Delivery Outcomes Similar With Family Doctors, Obstetricians

Laurie Barclay, MD

August 25, 2015

For pregnant women who are at low risk for delivery complications, newborn and maternal outcomes are similar for obstetric deliveries by family physicians and obstetricians, according to a retrospective, population-based cohort study published online August 24 in the Canadian Medical Association Journal.

"Over the past several decades in Canada, obstetric deliveries have increasingly been attended by specialist obstetricians rather than family physicians," write Kris Aubrey-Bassler, MD, from the Primary Healthcare Research Unit, Discipline of Family Medicine, Memorial University of Newfoundland in St. John's, and colleagues. "Although specialized care is beneficial for high-risk mothers and their infants, there are concerns that it might increase risk for women whose deliveries could be safely managed without a specialized approach."

Although previous studies suggest that obstetric outcomes are similar for deliveries by family physicians and obstetricians, many of these studies were small and did not adjust for selection bias. To overcome these limitations, investigators in this study used an econometric method to adjust for unobserved confounding.

The cohort for this study consisted of all Canadian (except Quebec) hospital births with delivery by family physicians and obstetricians at 390 hospitals between April 1, 2006, and March 31, 2009. Included deliveries were at greater than 20 weeks' gestational age, with birth weight greater than 500 g.

Among 799,823 infants and 793,053 mothers, there were 3600 perinatal deaths and 14,394 cases of maternal morbidity. Relative risk for perinatal mortality for deliveries by family physicians vs obstetricians was 0.98 (95% confidence interval [CI], 0.85 - 1.14), and of maternal morbidity was 0.81 (95% CI, 0.70 - 0.94), based on logistic regression.

Using instrumental variable methods, relative risks were 0.97 (95% CI, 0.58 - 1.64) for perinatal deaths and 1.13 (95% CI, 0.65 - 1.95) for maternal morbidity.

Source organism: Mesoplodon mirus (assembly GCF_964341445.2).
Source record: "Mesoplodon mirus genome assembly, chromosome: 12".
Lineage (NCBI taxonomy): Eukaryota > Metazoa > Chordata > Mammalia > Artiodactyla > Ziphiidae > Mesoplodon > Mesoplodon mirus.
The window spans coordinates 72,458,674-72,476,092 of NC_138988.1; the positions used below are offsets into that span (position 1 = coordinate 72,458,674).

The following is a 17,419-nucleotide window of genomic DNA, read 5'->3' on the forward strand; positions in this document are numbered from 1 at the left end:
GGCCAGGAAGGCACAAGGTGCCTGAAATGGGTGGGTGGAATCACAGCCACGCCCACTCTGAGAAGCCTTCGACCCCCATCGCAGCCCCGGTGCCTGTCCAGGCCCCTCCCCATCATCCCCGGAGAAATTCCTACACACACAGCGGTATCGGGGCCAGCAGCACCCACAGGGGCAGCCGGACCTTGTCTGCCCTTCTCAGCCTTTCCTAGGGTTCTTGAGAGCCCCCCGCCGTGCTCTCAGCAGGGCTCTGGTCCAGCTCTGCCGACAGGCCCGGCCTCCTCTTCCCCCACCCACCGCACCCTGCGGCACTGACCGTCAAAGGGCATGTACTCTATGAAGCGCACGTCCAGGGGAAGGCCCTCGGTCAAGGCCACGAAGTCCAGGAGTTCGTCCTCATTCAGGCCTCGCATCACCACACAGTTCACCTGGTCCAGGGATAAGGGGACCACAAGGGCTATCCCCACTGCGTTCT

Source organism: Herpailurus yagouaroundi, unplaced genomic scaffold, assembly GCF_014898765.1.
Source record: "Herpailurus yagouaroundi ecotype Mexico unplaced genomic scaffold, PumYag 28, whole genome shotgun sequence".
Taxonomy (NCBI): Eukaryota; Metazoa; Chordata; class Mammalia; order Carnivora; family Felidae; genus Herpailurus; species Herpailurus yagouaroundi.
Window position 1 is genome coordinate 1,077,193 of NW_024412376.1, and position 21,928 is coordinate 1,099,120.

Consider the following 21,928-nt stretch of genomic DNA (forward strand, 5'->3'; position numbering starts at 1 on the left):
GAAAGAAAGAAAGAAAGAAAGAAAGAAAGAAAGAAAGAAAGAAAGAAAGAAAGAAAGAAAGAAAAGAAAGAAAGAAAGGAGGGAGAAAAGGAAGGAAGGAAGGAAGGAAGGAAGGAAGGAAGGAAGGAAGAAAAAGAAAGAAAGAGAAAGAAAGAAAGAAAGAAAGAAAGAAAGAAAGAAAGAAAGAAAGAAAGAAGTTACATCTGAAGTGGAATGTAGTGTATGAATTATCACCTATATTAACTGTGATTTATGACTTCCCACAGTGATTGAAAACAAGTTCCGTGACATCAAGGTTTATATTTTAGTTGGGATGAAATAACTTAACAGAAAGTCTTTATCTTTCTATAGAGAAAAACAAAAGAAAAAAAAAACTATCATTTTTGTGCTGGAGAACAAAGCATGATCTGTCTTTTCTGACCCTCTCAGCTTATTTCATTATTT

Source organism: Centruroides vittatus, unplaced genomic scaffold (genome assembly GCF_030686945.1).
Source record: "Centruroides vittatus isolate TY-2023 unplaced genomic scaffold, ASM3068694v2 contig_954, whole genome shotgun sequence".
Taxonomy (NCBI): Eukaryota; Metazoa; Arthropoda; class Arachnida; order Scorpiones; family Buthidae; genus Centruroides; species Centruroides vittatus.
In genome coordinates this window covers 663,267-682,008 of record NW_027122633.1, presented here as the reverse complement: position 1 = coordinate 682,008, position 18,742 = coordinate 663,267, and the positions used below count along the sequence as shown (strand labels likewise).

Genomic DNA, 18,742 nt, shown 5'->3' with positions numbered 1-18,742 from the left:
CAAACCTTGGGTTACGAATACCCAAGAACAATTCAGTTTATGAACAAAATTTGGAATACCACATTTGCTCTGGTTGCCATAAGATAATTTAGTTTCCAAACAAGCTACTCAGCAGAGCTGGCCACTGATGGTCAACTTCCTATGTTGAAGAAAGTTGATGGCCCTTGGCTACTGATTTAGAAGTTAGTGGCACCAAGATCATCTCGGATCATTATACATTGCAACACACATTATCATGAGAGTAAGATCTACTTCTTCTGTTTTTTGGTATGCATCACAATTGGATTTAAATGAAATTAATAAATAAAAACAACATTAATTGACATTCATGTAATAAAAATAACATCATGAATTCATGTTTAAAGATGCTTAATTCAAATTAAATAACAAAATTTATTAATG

On the basis of their findings, the study authors conclude that risks for perinatal mortality and adverse maternal outcomes were similar for obstetric deliveries by family physicians and obstetricians after adjustment for observed and unobserved confounders. It is still unknown whether deliveries by these two groups differ in other outcomes and whether use of procedures such as cesarean section affects outcomes. The study authors recommend that pregnant women at high risk should continue to be cared for and delivered by specialists.

Limitations of this study were the exclusion of midwife deliveries, lack of data on at-home deliveries or on infant outcomes other than death, and use of data that may now be somewhat out of date.

"Because of the analytical approach used, these findings apply only to mothers and infants who would be eligible for delivery by either family physicians or specialists in at least some jurisdictions of the country," the authors write. "These results do not apply to mothers who are consistently referred for delivery by obstetricians in all jurisdictions. Future research should explore the effect of different delivery providers on other outcomes and on health resource utilization."

The Dr. A.R. Cox Research Grant via the Medical Research Endowment Fund at Memorial University of Newfoundland funded this study. The authors have disclosed no relevant financial relationships.

CMAJ. Published online August 24, 2015. Full text

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